Purpose: The purpose of this paper is to assess records management components, such as record scheduled, records appraisal, destroyed/disposed, retained, training of staff on the management of the student affairs records (SARs), provided access, the challenges associated with efficient management of SARs and strategies for effective management of SARs, to determine the extent the Student Affairs Department (SAD) complies with the University of Mpumalanga (UMP) records management policy. Design/methodology/approach: This paper uses qualitative methodology of a triangulation of data collection and this included interviews, document analysis and observation. Findings: The literature review, as well as the interview, revealed that findings on the UMP records management policy are multi-layered. A number of participants mentioned lack of records centre, records retention and appraisal of records, records management training and managing access to information as a challenge to the management of SARs. Research limitations/implications: The research was only limited to the UMP, Student Affairs Division, with a population of 15 staff members even though the findings can be applied to all the universities in South Africa. Practical implications: SAD has a unique contribution to make to ensure that records created within their division are managed in terms of the UMP records management policy by ensuring that components such as records storage retention and appraisal of records management training and managing access to information are adhered to. Social implications: Failure to comply with the UMP records management policy by the Student Affairs Division will contribute to the loss of institutional memories, non-compliance with legislations such as Promotion of Access to Information Act 2000, National Archives and Records Services Act 46 of 1996 and the Protection of Personal Information Act No 4. Of 2013. Originality/value: The research appears to be the first of its kind, to the best of the authors’ knowledge, to assess SARs at the UMP, South Africa.

  • Risk identification and management for the research use of government administrative data

    Purpose: Government administrative data have enormous potential for public and individual benefit through improved educational and health services to citizens, medical research, environmental and climate interventions and better use of scarce energy resources. The purpose of this study (part of the Administrative Data Research Centre in England, ADRC-E) was to examine perspectives about the sharing, linking and re-use (secondary use) of government administrative data. This study seeks to establish an analytical understanding of risk with regard to administrative data. Design/methodology/approach: This qualitative study focused on the secondary use of government administrative data by academic researchers. Data collection was through 44 semi-structured interviews plus one focus group, and was supported by documentary analysis and a literature review. The study draws on the views of expert data researchers, data providers, regulatory bodies, research funders, lobby groups, information practitioners and data subjects. Findings: This study discusses the identification and management of risk in the use of government administrative data and presents a risk framework. Practical implications: This study will have resonance with records managers, risk managers, data specialists, information policy and compliance managers, citizens groups that engage with data, as well as all those responsible for the creation and management of government administrative data. Originality/value: First, this study identifies and categorizes the risks arising from the research use of government administrative data, based on policy, practice and experience of those involved. Second, it identifies mitigating risk management activities, linked to five key stakeholder communities, and it discusses the locus of responsibility for risk management actions. The conclusion presents the elements of a new risk framework to inform future actions by the government data community and enable researchers to exploit the power of administrative data for public good.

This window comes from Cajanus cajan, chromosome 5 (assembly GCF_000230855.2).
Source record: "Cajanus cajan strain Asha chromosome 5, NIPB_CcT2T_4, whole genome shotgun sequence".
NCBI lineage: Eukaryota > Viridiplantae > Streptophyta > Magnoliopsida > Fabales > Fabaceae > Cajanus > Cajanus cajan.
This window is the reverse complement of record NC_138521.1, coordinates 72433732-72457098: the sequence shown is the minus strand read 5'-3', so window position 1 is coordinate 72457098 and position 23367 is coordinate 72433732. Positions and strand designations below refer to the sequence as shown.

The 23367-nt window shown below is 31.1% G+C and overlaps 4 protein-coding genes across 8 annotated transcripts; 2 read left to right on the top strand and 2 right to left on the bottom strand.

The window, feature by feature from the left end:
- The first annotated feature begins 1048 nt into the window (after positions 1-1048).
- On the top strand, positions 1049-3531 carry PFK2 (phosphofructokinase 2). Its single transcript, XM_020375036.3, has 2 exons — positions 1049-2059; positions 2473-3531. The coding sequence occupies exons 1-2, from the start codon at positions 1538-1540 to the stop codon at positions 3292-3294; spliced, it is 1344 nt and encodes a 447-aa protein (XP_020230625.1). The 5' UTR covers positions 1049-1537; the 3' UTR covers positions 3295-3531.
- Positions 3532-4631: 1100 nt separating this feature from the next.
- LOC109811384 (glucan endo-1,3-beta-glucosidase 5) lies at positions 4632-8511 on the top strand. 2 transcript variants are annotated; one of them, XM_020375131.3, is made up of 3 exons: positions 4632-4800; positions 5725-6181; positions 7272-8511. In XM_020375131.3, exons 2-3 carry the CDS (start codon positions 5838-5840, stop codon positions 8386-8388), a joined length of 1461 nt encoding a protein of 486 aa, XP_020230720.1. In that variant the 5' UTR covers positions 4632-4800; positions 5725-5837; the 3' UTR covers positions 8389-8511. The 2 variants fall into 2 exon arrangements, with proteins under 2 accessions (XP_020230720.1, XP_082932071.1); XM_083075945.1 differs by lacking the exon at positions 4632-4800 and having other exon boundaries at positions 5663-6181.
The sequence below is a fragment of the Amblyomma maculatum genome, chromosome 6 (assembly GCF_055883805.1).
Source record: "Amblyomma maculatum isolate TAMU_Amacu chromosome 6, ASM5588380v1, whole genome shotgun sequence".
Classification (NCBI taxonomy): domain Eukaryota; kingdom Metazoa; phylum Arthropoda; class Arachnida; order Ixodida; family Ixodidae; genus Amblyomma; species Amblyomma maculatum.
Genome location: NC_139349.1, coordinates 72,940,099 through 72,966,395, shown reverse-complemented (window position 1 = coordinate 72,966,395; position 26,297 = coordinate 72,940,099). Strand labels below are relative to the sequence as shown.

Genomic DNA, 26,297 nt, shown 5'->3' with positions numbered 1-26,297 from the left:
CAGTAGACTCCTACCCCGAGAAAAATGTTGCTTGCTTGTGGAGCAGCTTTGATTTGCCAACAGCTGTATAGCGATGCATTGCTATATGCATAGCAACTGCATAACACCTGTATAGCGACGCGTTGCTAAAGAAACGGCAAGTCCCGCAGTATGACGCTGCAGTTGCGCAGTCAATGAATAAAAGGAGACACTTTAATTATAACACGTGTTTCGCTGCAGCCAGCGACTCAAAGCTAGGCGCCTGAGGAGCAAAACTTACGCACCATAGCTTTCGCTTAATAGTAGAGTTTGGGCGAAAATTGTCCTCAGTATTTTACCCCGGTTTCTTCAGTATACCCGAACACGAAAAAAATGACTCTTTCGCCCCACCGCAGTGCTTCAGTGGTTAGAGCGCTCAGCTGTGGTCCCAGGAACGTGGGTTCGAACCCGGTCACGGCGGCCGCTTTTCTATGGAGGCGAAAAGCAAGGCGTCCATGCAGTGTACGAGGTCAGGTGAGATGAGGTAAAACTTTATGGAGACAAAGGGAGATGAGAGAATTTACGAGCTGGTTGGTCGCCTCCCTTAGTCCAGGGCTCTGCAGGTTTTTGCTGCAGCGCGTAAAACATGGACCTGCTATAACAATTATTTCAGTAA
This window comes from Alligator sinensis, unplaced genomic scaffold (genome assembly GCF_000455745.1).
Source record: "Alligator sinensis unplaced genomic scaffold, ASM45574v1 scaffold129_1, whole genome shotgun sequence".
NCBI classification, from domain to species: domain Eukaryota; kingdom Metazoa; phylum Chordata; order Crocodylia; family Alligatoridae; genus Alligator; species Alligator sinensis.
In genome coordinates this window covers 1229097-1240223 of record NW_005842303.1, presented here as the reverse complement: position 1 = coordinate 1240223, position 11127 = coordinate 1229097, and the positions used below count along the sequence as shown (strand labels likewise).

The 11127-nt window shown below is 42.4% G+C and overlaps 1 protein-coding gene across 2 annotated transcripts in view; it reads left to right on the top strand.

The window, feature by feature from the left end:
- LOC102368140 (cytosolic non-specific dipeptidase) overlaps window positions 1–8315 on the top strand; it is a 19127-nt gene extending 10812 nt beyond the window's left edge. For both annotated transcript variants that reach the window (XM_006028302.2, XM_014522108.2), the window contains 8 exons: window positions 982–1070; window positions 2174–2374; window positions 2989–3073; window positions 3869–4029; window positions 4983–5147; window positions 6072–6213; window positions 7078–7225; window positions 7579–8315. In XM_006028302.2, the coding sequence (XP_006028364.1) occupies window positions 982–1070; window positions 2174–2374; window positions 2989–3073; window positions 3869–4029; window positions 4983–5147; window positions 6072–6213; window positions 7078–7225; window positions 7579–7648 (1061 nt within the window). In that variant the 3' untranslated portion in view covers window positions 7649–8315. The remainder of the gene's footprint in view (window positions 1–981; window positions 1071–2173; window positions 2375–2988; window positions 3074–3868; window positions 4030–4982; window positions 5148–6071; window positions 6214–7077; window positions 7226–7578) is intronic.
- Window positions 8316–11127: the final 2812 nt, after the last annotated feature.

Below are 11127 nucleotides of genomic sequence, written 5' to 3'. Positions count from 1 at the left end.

• Implementation of electronic records management systems. Lessons learned from Tlokweng land Board-Botswana